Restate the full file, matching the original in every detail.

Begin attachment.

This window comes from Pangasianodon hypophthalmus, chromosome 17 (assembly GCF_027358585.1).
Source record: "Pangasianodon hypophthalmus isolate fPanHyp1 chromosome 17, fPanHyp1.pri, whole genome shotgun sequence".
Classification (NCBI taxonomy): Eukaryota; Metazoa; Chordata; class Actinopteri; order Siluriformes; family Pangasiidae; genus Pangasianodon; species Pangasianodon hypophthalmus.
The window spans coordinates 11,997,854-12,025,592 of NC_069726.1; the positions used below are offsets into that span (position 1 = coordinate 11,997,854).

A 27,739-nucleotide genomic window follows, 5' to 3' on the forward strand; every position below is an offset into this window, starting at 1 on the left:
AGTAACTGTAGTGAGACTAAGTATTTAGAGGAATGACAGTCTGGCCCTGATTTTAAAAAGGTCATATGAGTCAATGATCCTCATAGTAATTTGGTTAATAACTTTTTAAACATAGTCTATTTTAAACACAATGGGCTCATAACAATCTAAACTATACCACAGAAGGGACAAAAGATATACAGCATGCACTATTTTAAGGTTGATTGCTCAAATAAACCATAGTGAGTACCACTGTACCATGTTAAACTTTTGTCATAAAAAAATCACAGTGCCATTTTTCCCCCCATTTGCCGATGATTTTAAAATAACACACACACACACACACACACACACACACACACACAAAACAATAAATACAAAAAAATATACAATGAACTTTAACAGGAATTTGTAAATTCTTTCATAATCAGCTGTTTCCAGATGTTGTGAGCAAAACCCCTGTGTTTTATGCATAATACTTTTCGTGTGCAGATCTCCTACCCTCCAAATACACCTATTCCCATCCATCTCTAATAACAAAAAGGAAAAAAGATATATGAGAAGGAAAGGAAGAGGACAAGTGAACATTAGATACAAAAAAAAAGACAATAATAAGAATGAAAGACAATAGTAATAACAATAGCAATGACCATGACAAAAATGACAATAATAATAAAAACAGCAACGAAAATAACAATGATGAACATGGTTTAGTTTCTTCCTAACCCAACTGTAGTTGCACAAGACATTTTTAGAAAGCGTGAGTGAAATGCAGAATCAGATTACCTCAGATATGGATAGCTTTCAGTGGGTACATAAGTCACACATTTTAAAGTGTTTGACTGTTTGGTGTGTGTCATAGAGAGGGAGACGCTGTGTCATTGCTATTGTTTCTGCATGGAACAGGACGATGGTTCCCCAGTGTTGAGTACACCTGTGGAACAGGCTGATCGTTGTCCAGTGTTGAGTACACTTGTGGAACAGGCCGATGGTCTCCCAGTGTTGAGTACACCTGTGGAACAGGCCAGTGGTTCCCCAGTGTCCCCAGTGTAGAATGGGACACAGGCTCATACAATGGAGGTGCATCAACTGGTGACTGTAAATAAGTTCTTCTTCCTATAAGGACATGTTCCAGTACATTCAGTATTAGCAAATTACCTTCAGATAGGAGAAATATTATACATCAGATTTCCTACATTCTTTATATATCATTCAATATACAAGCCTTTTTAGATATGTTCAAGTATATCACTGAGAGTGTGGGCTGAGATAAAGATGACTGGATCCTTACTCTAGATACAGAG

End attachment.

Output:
This window comes from Pangasianodon hypophthalmus, chromosome 17 (assembly GCF_027358585.1).
Source record: "Pangasianodon hypophthalmus isolate fPanHyp1 chromosome 17, fPanHyp1.pri, whole genome shotgun sequence".
Classification (NCBI taxonomy): Eukaryota; Metazoa; Chordata; class Actinopteri; order Siluriformes; family Pangasiidae; genus Pangasianodon; species Pangasianodon hypophthalmus.
The window spans coordinates 11,997,854-12,025,592 of NC_069726.1; the positions used below are offsets into that span (position 1 = coordinate 11,997,854).

A 27,739-nucleotide genomic window follows, 5' to 3' on the forward strand; every position below is an offset into this window, starting at 1 on the left:
AGTAACTGTAGTGAGACTAAGTATTTAGAGGAATGACAGTCTGGCCCTGATTTTAAAAAGGTCATATGAGTCAATGATCCTCATAGTAATTTGGTTAATAACTTTTTAAACATAGTCTATTTTAAACACAATGGGCTCATAACAATCTAAACTATACCACAGAAGGGACAAAAGATATACAGCATGCACTATTTTAAGGTTGATTGCTCAAATAAACCATAGTGAGTACCACTGTACCATGTTAAACTTTTGTCATAAAAAAATCACAGTGCCATTTTTCCCCCCATTTGCCGATGATTTTAAAATAACACACACACACACACACACACACACACACACACACAAAACAATAAATACAAAAAAATATACAATGAACTTTAACAGGAATTTGTAAATTCTTTCATAATCAGCTGTTTCCAGATGTTGTGAGCAAAACCCCTGTGTTTTATGCATAATACTTTTCGTGTGCAGATCTCCTACCCTCCAAATACACCTATTCCCATCCATCTCTAATAACAAAAAGGAAAAAAGATATATGAGAAGGAAAGGAAGAGGACAAGTGAACATTAGATACAAAAAAAAAGACAATAATAAGAATGAAAGACAATAGTAATAACAATAGCAATGACCATGACAAAAATGACAATAATAATAAAAACAGCAACGAAAATAACAATGATGAACATGGTTTAGTTTCTTCCTAACCCAACTGTAGTTGCACAAGACATTTTTAGAAAGCGTGAGTGAAATGCAGAATCAGATTACCTCAGATATGGATAGCTTTCAGTGGGTACATAAGTCACACATTTTAAAGTGTTTGACTGTTTGGTGTGTGTCATAGAGAGGGAGACGCTGTGTCATTGCTATTGTTTCTGCATGGAACAGGACGATGGTTCCCCAGTGTTGAGTACACCTGTGGAACAGGCTGATCGTTGTCCAGTGTTGAGTACACTTGTGGAACAGGCCGATGGTCTCCCAGTGTTGAGTACACCTGTGGAACAGGCCAGTGGTTCCCCAGTGTCCCCAGTGTAGAATGGGACACAGGCTCATACAATGGAGGTGCATCAACTGGTGACTGTAAATAAGTTCTTCTTCCTATAAGGACATGTTCCAGTACATTCAGTATTAGCAAATTACCTTCAGATAGGAGAAATATTATACATCAGATTTCCTACATTCTTTATATATCATTCAATATACAAGCCTTTTTAGATATGTTCAAGTATATCACTGAGAGTGTGGGCTGAGATAAAGATGACTGGATCCTTACTCTAGATACAGAG